Ask An Expert: Water Efficiency
Part 2: Avoid Common Mistakes When Look At Water Efficiency Improvements
Avoid Common Mistakes When Look At Water Efficiency Improvements
May 2012 - Green
Are there common mistakes facility managers make when setting about improving their facility’s water efficiency? What are they and how to avoid them?
Let’s first state common mistakes are easy to make. That’s why they’re common. With that being said, installing any new product without performing due diligence is the most common mistake and relates to nearly all products and systems. Do your research by beta-testing new products in a controlled environment to see if they meet your use and savings expectations. If not, try again until you find the right product or move on to another idea. Ask your colleagues about their water-efficient fixtures, equipment and systems they are utilizing or best yet, talk to your favorite plumber. Not only will the professional plumber know what products work best, they will also be able to find the ones that offer reliability at the most competitive price, which in turn will reduce your payback period.
Specific “lessons learned” examples may include installing 0.5 GPM faucets that work perfectly in most all applications, but later realizing the decreased water use allows soap and scum build-up in the drain resulting in blockages requiring maintenance. This list may also include installing waterless urinals without proper maintenance in place resulting in unwanted odor or possible crystallized drain build-up. If you currently have drainage problems, reducing the water flow may exacerbate the problem and require the drainage problem to be addressed prior to installing water efficient products. Lastly, another common problem is taking the step of having the building surveyed by a water auditor and then replacing their recommendations with untested or less expensive fixtures and equipment expecting the same maintenance, effectiveness and savings presented by the water audit report which, in most instances, does not occur.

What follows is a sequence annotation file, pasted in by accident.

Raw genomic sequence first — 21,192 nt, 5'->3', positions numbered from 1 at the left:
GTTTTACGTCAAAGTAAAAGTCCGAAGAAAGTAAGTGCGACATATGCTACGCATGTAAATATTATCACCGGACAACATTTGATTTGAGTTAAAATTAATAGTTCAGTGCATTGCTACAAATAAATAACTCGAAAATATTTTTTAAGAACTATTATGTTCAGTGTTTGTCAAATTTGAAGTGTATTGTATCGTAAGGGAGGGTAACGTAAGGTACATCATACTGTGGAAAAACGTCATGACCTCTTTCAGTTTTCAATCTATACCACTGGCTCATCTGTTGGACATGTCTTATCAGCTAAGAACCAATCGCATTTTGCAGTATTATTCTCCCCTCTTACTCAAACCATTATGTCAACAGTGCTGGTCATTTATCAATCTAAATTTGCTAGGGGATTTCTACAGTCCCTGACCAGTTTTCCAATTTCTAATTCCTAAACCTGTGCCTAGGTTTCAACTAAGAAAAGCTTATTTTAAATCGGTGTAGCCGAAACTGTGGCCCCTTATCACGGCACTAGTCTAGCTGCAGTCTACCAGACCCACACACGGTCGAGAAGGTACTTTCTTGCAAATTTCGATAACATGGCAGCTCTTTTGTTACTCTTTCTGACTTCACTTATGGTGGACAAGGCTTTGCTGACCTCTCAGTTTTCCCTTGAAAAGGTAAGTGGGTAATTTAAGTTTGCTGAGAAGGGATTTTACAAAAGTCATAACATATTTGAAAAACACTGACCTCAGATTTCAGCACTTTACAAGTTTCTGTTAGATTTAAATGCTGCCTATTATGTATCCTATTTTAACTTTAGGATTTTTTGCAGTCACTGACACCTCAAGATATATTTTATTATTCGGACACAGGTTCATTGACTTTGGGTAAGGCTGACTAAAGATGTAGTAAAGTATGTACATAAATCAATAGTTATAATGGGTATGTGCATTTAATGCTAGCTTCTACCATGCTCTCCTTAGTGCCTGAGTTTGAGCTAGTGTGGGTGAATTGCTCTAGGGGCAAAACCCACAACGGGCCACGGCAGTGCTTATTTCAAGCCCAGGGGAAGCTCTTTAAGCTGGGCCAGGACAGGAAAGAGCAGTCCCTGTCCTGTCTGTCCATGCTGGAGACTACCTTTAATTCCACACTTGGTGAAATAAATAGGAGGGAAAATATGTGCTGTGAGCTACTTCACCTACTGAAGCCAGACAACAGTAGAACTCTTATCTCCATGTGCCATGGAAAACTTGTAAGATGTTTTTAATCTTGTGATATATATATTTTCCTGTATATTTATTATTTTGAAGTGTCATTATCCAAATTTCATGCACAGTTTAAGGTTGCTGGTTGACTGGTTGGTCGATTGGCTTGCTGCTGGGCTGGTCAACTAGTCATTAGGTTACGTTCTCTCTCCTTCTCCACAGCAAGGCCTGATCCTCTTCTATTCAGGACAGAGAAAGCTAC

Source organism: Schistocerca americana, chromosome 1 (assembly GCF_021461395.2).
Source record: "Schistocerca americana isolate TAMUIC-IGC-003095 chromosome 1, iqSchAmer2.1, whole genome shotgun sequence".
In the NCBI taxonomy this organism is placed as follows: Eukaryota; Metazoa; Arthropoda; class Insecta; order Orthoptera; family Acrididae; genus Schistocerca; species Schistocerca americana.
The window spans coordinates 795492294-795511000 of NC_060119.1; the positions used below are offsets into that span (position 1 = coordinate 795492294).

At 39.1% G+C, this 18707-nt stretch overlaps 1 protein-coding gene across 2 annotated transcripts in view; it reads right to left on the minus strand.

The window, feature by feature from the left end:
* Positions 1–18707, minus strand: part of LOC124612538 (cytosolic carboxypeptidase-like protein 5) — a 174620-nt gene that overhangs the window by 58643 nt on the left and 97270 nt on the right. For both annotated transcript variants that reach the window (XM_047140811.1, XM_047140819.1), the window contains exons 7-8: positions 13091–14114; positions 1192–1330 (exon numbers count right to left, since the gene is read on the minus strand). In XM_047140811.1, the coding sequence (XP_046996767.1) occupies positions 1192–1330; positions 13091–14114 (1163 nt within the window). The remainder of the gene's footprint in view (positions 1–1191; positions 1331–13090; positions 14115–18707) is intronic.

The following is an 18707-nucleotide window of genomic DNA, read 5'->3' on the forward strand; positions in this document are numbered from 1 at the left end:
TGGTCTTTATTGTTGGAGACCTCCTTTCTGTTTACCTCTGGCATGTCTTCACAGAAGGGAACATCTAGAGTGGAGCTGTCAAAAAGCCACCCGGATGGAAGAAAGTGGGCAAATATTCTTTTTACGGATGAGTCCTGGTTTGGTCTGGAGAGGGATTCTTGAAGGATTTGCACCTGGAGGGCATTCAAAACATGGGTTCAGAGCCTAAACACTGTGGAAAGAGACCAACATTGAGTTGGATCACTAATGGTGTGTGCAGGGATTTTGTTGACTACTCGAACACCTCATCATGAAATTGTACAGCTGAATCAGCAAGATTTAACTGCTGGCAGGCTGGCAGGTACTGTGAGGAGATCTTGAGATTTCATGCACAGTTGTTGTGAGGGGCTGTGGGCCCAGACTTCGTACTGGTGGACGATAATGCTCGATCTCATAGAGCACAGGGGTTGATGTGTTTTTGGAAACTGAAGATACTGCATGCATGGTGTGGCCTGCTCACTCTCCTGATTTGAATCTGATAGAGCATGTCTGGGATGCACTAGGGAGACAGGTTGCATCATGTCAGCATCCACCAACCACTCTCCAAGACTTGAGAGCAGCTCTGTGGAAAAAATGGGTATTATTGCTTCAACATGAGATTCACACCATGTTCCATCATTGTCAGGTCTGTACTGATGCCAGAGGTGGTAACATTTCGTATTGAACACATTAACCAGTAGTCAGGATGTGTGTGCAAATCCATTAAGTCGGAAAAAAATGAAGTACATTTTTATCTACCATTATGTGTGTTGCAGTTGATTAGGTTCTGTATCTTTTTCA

Answers provided by Troy Aichele, LEED AP, principal, Aichele & Associates, LLC